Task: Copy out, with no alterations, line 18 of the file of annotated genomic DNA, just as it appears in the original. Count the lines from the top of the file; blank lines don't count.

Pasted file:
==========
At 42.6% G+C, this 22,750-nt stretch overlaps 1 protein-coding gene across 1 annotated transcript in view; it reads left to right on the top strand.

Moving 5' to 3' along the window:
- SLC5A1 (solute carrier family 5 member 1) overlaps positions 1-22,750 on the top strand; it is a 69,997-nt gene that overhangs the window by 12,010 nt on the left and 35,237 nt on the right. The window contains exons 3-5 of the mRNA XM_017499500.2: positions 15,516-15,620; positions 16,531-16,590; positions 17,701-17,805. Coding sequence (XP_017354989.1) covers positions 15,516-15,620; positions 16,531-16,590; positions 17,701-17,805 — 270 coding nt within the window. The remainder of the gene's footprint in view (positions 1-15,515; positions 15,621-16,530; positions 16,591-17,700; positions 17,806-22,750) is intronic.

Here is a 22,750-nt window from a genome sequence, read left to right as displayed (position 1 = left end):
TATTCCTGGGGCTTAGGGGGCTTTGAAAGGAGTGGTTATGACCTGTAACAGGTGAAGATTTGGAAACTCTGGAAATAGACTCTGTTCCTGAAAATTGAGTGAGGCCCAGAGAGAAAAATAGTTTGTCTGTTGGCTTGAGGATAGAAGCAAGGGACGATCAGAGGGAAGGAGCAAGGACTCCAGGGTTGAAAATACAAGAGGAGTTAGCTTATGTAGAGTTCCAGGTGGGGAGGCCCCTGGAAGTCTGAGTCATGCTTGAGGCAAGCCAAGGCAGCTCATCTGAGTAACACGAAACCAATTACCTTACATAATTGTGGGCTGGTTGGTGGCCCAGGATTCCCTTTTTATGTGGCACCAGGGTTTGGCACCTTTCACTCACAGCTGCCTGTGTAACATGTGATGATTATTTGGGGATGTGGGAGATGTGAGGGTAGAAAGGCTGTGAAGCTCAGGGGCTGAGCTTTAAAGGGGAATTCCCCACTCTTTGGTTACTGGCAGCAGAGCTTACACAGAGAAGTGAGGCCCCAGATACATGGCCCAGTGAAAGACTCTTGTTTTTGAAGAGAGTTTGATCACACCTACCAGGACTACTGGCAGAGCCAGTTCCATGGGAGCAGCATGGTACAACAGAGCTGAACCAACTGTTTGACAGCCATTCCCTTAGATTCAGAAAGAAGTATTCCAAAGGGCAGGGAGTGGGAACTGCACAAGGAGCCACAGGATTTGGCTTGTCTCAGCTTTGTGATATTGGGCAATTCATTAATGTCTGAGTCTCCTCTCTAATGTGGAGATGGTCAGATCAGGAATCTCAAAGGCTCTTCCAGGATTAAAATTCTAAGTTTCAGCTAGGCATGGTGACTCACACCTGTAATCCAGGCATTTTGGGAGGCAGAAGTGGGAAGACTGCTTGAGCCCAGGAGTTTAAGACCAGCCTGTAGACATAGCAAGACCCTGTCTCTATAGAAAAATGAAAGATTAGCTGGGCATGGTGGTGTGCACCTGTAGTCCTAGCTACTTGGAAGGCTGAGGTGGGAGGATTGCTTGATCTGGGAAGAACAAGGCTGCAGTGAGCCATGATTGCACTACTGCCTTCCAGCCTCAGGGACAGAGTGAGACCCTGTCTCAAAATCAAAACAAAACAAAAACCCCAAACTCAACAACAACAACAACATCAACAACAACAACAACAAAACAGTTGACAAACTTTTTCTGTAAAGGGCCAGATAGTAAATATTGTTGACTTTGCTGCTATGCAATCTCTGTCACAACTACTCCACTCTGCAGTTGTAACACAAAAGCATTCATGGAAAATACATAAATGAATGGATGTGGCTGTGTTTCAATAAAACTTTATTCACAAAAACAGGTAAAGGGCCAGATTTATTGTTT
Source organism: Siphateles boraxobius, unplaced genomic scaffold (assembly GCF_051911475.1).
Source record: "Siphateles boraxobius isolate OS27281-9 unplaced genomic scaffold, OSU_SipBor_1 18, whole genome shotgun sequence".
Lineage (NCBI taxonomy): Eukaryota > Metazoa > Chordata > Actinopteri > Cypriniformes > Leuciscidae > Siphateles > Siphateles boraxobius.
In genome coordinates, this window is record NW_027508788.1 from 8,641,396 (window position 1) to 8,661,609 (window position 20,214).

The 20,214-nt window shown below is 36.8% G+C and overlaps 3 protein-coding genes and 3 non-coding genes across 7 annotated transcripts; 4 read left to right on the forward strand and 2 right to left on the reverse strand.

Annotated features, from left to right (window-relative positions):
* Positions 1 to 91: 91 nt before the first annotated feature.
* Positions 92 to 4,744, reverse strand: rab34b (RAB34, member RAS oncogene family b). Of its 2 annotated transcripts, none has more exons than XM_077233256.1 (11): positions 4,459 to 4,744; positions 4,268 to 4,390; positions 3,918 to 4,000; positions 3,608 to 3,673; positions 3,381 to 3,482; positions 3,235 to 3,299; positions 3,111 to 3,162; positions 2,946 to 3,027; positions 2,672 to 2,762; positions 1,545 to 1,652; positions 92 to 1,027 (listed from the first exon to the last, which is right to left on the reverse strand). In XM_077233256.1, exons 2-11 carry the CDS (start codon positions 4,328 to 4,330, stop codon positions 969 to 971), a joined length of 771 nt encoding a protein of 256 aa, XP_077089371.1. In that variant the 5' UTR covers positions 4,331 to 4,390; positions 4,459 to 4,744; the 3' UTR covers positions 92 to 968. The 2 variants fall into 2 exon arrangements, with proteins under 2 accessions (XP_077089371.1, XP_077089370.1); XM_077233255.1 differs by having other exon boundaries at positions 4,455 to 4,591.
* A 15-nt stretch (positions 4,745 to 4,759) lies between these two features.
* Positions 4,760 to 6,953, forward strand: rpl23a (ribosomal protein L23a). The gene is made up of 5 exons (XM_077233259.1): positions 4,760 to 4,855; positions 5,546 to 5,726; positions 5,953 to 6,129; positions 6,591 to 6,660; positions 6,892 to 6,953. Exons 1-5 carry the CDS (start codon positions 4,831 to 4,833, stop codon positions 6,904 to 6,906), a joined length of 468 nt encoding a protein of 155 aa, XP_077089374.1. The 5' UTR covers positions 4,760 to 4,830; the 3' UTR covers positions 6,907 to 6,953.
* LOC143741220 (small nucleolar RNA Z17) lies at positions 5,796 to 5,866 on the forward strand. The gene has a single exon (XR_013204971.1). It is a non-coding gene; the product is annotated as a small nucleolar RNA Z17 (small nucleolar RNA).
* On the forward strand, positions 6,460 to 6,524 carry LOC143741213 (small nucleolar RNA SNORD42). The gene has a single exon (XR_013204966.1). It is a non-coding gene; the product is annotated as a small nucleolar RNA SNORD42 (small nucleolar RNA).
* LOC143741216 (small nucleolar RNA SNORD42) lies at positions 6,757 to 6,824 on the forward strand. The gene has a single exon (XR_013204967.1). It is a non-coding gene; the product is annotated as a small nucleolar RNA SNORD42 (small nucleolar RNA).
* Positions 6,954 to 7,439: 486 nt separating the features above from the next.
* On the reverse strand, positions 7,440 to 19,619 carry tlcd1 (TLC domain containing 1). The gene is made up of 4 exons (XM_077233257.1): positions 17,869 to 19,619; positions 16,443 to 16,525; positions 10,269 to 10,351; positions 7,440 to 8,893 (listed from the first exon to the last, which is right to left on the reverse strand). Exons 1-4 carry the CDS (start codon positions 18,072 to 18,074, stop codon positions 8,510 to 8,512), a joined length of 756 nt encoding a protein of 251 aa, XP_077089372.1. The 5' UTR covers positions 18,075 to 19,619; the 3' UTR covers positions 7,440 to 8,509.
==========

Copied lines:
* LOC143741216 (small nucleolar RNA SNORD42) lies at positions 6,757 to 6,824 on the forward strand. The gene has a single exon (XR_013204967.1). It is a non-coding gene; the product is annotated as a small nucleolar RNA SNORD42 (small nucleolar RNA).